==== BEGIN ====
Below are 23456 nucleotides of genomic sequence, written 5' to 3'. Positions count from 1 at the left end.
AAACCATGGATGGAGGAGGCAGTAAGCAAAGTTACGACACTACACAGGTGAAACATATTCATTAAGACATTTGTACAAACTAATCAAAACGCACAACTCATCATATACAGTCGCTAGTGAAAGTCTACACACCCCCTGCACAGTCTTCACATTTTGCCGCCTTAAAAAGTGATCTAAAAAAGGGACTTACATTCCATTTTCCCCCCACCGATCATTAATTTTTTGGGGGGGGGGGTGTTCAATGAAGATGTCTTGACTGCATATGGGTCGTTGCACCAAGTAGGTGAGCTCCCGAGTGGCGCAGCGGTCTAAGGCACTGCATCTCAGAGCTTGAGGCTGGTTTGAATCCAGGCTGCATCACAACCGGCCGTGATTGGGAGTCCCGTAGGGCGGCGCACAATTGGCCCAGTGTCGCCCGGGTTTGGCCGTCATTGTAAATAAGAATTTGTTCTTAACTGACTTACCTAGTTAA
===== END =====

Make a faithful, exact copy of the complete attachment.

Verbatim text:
Below are 23456 nucleotides of genomic sequence, written 5' to 3'. Positions count from 1 at the left end.
AAACCATGGATGGAGGAGGCAGTAAGCAAAGTTACGACACTACACAGGTGAAACATATTCATTAAGACATTTGTACAAACTAATCAAAACGCACAACTCATCATATACAGTCGCTAGTGAAAGTCTACACACCCCCTGCACAGTCTTCACATTTTGCCGCCTTAAAAAGTGATCTAAAAAAGGGACTTACATTCCATTTTCCCCCCACCGATCATTAATTTTTTGGGGGGGGGGGTGTTCAATGAAGATGTCTTGACTGCATATGGGTCGTTGCACCAAGTAGGTGAGCTCCCGAGTGGCGCAGCGGTCTAAGGCACTGCATCTCAGAGCTTGAGGCTGGTTTGAATCCAGGCTGCATCACAACCGGCCGTGATTGGGAGTCCCGTAGGGCGGCGCACAATTGGCCCAGTGTCGCCCGGGTTTGGCCGTCATTGTAAATAAGAATTTGTTCTTAACTGACTTACCTAGTTAA